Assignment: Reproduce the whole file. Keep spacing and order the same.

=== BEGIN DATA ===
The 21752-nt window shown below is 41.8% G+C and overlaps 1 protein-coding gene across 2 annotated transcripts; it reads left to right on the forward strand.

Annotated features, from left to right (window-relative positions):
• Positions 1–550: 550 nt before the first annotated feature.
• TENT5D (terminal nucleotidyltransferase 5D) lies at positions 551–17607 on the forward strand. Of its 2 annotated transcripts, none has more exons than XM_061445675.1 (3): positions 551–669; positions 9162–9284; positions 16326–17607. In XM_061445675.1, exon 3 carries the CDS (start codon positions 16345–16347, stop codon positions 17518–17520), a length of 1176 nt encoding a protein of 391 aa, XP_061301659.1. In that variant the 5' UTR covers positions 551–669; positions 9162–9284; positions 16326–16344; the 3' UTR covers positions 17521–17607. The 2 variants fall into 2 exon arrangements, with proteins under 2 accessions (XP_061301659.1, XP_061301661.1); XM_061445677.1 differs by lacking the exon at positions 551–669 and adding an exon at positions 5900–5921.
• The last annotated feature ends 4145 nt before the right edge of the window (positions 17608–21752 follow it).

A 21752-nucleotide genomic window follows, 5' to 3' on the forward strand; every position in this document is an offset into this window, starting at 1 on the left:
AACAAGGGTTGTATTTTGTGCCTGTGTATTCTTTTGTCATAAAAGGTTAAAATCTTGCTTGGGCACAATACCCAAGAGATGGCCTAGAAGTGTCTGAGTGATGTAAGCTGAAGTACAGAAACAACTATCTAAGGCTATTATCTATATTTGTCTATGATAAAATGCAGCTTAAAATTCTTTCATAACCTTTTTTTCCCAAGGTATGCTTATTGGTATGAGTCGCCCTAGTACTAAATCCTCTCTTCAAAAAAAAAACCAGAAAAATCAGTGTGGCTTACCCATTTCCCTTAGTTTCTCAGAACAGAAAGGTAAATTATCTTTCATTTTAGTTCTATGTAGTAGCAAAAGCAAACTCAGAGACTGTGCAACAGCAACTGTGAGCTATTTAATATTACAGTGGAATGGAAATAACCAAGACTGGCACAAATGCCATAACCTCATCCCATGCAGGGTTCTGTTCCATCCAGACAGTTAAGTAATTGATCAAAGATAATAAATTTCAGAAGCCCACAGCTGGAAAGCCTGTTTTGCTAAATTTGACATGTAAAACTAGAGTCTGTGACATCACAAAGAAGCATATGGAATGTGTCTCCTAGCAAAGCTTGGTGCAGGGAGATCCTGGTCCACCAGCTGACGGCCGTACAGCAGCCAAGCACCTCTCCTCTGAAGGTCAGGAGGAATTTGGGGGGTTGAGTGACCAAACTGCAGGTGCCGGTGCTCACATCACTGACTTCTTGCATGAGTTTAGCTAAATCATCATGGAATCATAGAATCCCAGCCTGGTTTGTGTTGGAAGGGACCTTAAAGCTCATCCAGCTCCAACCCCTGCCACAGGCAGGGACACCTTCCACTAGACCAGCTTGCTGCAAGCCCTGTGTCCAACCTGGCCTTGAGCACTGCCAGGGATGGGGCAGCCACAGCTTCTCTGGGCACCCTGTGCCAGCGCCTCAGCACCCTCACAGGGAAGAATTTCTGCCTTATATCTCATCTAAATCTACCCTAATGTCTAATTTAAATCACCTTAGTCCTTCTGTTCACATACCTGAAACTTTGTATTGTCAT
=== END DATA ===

The 21752-nt window shown below is 41.8% G+C and overlaps 1 protein-coding gene across 2 annotated transcripts; it reads left to right on the forward strand.

Annotated features, from left to right (window-relative positions):
• Positions 1–550: 550 nt before the first annotated feature.
• TENT5D (terminal nucleotidyltransferase 5D) lies at positions 551–17607 on the forward strand. Of its 2 annotated transcripts, none has more exons than XM_061445675.1 (3): positions 551–669; positions 9162–9284; positions 16326–17607. In XM_061445675.1, exon 3 carries the CDS (start codon positions 16345–16347, stop codon positions 17518–17520), a length of 1176 nt encoding a protein of 391 aa, XP_061301659.1. In that variant the 5' UTR covers positions 551–669; positions 9162–9284; positions 16326–16344; the 3' UTR covers positions 17521–17607. The 2 variants fall into 2 exon arrangements, with proteins under 2 accessions (XP_061301659.1, XP_061301661.1); XM_061445677.1 differs by lacking the exon at positions 551–669 and adding an exon at positions 5900–5921.
• The last annotated feature ends 4145 nt before the right edge of the window (positions 17608–21752 follow it).

A 21752-nucleotide genomic window follows, 5' to 3' on the forward strand; every position in this document is an offset into this window, starting at 1 on the left:
AACAAGGGTTGTATTTTGTGCCTGTGTATTCTTTTGTCATAAAAGGTTAAAATCTTGCTTGGGCACAATACCCAAGAGATGGCCTAGAAGTGTCTGAGTGATGTAAGCTGAAGTACAGAAACAACTATCTAAGGCTATTATCTATATTTGTCTATGATAAAATGCAGCTTAAAATTCTTTCATAACCTTTTTTTCCCAAGGTATGCTTATTGGTATGAGTCGCCCTAGTACTAAATCCTCTCTTCAAAAAAAAAACCAGAAAAATCAGTGTGGCTTACCCATTTCCCTTAGTTTCTCAGAACAGAAAGGTAAATTATCTTTCATTTTAGTTCTATGTAGTAGCAAAAGCAAACTCAGAGACTGTGCAACAGCAACTGTGAGCTATTTAATATTACAGTGGAATGGAAATAACCAAGACTGGCACAAATGCCATAACCTCATCCCATGCAGGGTTCTGTTCCATCCAGACAGTTAAGTAATTGATCAAAGATAATAAATTTCAGAAGCCCACAGCTGGAAAGCCTGTTTTGCTAAATTTGACATGTAAAACTAGAGTCTGTGACATCACAAAGAAGCATATGGAATGTGTCTCCTAGCAAAGCTTGGTGCAGGGAGATCCTGGTCCACCAGCTGACGGCCGTACAGCAGCCAAGCACCTCTCCTCTGAAGGTCAGGAGGAATTTGGGGGGTTGAGTGACCAAACTGCAGGTGCCGGTGCTCACATCACTGACTTCTTGCATGAGTTTAGCTAAATCATCATGGAATCATAGAATCCCAGCCTGGTTTGTGTTGGAAGGGACCTTAAAGCTCATCCAGCTCCAACCCCTGCCACAGGCAGGGACACCTTCCACTAGACCAGCTTGCTGCAAGCCCTGTGTCCAACCTGGCCTTGAGCACTGCCAGGGATGGGGCAGCCACAGCTTCTCTGGGCACCCTGTGCCAGCGCCTCAGCACCCTCACAGGGAAGAATTTCTGCCTTATATCTCATCTAAATCTACCCTAATGTCTAATTTAAATCACCTTAGTCCTTCTGTTCACATACCTGAAACTTTGTATTGTCAT